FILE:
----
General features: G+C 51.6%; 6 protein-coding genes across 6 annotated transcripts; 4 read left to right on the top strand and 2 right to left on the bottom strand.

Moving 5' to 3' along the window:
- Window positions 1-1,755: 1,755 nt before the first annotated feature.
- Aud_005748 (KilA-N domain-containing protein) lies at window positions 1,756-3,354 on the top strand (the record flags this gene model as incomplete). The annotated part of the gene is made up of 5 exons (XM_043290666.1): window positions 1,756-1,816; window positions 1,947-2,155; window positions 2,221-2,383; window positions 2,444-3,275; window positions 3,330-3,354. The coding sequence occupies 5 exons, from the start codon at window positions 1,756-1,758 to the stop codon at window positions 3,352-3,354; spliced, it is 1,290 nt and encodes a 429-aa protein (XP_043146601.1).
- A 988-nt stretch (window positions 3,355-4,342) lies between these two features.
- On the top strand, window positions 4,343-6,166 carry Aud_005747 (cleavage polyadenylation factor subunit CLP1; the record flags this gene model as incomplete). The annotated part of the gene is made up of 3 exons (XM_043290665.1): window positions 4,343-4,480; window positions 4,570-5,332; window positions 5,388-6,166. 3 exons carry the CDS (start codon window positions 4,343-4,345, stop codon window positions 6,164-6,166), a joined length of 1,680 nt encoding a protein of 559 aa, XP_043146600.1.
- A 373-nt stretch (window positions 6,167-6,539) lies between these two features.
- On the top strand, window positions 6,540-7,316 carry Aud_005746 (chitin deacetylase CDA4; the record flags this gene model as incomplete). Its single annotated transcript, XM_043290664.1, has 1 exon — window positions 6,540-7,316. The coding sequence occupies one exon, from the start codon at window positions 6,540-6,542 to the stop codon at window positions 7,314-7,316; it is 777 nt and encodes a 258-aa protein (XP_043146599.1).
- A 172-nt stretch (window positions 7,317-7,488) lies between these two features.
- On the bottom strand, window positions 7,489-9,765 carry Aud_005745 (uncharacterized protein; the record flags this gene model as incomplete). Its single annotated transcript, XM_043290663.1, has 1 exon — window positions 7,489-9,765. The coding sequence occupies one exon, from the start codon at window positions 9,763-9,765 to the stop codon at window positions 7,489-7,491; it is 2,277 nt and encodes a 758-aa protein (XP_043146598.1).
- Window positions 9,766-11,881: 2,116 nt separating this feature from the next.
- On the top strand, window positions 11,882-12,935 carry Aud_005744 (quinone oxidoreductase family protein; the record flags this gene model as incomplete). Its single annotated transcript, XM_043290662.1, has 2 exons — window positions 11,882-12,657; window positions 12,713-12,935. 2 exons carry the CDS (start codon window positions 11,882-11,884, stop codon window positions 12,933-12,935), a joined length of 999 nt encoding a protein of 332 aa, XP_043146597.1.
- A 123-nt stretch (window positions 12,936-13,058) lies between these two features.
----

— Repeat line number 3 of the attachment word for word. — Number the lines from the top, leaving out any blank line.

- Window positions 1-1,755: 1,755 nt before the first annotated feature.